Molds and Food Production

Aside from blue cheese, many other types of food and some alcoholic beverages rely on the help of molds. Koji molds are among the most popular molds in food production, having a wide and varied application.

Koji molds – a group of Aspergillus molds – play a large role in the production of soy sauce and soybean paste. They are also used in the production of shochu, sake, and other spirits native to East Asia. Koji molds are used for saccharification, a process of breaking down the starch in barley and rice.

Staying in Asia, Monascus purpureus is a type of mold that gives red yeast rice its characteristic color and taste. Red yeast rice is a staple in many Asian diets and is also used in the Chinese traditional medicine. The experts at Mayo Clinic claim that red yeast rice, when combined with healthy lifestyle, can be very effective at reducing the “bad” cholesterol“.

Geotrichum candidum is commonly used in cheese production, while Penicillinum is used in the production of the blue cheese and brie. Rhizomur miehei has a significant role in the production of vegetarian cheeses. Rhizopus oligosporus is used to make tempeh, a popular soy product originating from Indonesia. Quorn, a type of meat substitute, is also made with the help of molds.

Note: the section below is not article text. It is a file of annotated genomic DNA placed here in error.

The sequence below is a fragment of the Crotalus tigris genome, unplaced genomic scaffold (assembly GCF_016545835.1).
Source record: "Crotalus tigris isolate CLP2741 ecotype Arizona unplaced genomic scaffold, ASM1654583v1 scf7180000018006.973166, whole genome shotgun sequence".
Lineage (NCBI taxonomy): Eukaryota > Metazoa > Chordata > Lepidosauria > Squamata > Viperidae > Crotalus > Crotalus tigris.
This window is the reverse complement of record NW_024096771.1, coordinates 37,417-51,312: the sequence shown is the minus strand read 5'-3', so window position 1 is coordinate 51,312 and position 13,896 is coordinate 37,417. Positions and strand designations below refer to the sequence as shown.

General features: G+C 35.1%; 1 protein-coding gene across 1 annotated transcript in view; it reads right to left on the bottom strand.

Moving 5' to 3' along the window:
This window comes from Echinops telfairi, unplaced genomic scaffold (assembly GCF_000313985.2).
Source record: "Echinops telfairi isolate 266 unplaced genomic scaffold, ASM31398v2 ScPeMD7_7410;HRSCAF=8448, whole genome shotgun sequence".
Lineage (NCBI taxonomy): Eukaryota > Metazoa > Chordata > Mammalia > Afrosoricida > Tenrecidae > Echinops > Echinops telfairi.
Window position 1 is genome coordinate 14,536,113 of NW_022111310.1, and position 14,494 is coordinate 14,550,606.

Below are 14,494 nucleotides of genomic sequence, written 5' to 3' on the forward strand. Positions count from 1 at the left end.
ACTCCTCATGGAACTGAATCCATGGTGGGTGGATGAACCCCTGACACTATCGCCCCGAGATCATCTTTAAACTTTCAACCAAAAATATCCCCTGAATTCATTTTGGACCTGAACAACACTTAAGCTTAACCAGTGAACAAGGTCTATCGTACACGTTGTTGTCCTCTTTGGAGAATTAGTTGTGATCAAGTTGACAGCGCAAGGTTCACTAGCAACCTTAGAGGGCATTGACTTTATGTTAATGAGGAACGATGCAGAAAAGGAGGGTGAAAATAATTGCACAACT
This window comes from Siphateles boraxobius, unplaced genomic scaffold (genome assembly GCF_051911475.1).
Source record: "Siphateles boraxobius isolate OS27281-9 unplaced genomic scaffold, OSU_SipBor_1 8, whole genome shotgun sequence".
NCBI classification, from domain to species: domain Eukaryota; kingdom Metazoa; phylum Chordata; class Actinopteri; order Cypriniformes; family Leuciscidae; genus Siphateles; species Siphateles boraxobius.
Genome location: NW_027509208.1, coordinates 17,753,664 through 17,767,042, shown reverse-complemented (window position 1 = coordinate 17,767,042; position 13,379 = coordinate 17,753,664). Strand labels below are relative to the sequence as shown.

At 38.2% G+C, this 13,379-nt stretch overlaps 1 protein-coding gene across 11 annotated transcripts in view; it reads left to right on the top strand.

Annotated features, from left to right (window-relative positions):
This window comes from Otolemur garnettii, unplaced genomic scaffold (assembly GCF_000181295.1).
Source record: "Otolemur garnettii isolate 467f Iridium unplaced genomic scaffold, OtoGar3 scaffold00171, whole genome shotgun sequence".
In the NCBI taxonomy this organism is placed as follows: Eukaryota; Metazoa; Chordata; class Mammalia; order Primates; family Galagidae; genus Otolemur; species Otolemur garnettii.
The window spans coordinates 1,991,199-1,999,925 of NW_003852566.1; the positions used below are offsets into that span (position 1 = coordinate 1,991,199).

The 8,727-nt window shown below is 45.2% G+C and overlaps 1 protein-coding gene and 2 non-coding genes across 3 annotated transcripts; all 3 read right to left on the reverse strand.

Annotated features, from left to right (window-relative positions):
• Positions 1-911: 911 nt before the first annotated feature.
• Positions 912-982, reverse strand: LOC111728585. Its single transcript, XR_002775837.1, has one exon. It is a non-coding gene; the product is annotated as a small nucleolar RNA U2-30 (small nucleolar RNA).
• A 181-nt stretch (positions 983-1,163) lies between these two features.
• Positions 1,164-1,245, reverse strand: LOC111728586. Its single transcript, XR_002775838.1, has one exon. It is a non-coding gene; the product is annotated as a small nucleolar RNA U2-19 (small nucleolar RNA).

Aside from various types of cheese, soy products, and alcoholic beverages, certain species of mold can also be found in sausages and other meat products. Penicillinum naigiovense is the most prominent among them.

What Foods Can Grow Mold?

In addition to foods and beverages that use mold for fermentation and taste, many other types of food can grow it on their own. Some are more prone to it, while others less. Typically, foods that contain a large percentage of water are most vulnerable to mold. On the other hand, dry products and foods that contain preservatives are less likely to develop mold.

Here’s a list of foods that are most likely to grow mold:

  • Due to the high milk content, cheese is very likely to grow mold. Both the hard and soft varieties can be affected.
  • While all types of bread can grow mold, the ones made without preservatives are most vulnerable.
  • Vegetables and fruits. Carrots, tomatoes, strawberries, apples, grapes, and many others are prone to mold.
  • Other foods that can grow mold include nuts, meat and meat products, processed food, and milk.